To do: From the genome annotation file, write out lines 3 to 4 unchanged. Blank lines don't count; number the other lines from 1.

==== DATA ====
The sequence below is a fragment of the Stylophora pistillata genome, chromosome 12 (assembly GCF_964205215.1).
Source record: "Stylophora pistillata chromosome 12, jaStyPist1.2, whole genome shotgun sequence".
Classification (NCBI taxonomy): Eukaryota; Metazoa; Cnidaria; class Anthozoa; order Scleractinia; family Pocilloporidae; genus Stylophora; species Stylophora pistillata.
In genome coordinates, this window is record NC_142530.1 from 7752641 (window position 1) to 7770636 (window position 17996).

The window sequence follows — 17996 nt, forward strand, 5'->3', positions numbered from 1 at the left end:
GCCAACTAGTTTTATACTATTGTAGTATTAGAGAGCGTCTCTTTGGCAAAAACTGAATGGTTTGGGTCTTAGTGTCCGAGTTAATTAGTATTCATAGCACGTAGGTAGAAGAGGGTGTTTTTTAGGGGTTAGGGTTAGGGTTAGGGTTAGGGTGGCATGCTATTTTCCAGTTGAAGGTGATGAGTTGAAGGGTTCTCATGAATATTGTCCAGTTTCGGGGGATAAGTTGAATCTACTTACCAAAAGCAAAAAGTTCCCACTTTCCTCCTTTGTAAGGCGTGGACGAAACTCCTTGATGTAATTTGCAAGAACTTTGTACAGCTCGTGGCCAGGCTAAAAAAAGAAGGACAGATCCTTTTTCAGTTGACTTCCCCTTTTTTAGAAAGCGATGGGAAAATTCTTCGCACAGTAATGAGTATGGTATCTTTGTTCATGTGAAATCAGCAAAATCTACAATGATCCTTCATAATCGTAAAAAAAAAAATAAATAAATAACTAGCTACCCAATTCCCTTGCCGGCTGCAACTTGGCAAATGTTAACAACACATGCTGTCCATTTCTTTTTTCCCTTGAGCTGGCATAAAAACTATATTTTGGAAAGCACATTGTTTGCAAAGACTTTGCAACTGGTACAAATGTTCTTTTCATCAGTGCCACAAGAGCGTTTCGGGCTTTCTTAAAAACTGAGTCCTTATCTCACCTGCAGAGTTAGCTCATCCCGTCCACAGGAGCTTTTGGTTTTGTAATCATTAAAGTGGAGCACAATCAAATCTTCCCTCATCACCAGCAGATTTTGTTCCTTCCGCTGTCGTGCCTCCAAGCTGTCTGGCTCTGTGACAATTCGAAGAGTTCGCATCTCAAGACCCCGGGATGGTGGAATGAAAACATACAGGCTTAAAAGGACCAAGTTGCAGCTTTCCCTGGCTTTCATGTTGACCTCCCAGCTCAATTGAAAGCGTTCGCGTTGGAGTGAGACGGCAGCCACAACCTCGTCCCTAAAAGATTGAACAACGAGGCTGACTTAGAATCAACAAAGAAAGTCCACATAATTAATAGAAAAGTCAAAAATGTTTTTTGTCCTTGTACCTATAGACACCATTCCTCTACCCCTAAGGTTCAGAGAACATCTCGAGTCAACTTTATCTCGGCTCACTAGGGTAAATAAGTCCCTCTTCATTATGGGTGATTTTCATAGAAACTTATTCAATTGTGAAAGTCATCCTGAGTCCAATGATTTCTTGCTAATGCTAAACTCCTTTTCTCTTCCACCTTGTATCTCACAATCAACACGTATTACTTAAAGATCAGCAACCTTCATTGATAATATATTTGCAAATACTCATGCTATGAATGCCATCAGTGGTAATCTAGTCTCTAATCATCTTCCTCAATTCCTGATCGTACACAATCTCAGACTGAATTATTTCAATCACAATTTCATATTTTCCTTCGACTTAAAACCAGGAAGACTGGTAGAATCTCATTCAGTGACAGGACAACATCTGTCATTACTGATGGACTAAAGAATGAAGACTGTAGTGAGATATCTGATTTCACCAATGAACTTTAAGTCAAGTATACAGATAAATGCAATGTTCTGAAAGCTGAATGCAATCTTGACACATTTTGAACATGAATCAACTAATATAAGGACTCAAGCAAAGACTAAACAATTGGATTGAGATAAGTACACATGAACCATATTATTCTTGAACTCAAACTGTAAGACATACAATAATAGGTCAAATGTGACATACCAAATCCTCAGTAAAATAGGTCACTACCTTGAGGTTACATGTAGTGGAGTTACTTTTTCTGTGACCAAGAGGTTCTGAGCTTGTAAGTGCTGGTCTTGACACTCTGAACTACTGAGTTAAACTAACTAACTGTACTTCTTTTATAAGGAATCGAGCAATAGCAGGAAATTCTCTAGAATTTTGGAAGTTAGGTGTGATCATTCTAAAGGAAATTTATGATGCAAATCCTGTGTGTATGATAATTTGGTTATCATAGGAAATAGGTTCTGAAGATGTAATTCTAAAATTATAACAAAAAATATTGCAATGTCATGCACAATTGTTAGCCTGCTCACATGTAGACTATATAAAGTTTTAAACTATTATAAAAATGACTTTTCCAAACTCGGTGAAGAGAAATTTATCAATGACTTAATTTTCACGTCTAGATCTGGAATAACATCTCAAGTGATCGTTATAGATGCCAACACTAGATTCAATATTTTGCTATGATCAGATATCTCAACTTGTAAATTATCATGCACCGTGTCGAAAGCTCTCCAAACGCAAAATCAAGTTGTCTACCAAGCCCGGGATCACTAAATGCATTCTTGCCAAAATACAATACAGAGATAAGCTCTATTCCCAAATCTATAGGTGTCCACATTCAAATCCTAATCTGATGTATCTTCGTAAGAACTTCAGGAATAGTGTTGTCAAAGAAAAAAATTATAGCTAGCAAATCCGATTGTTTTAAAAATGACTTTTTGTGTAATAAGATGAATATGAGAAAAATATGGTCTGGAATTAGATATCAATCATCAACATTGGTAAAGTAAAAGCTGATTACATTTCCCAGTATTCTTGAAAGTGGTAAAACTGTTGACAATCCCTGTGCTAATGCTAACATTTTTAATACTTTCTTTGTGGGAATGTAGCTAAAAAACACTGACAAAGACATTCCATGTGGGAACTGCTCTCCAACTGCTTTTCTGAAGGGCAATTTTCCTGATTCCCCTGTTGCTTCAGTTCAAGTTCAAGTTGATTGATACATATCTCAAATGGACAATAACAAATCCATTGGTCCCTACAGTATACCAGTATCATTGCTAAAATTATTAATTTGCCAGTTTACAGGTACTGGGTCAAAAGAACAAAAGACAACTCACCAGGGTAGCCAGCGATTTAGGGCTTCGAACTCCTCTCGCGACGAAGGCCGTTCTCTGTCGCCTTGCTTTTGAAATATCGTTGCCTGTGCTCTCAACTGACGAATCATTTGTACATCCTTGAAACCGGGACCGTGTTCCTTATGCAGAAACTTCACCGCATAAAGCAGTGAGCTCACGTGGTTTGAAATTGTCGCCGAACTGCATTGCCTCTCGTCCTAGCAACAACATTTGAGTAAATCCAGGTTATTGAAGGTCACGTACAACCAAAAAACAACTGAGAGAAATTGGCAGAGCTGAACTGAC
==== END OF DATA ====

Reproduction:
Classification (NCBI taxonomy): Eukaryota; Metazoa; Cnidaria; class Anthozoa; order Scleractinia; family Pocilloporidae; genus Stylophora; species Stylophora pistillata.
In genome coordinates, this window is record NC_142530.1 from 7752641 (window position 1) to 7770636 (window position 17996).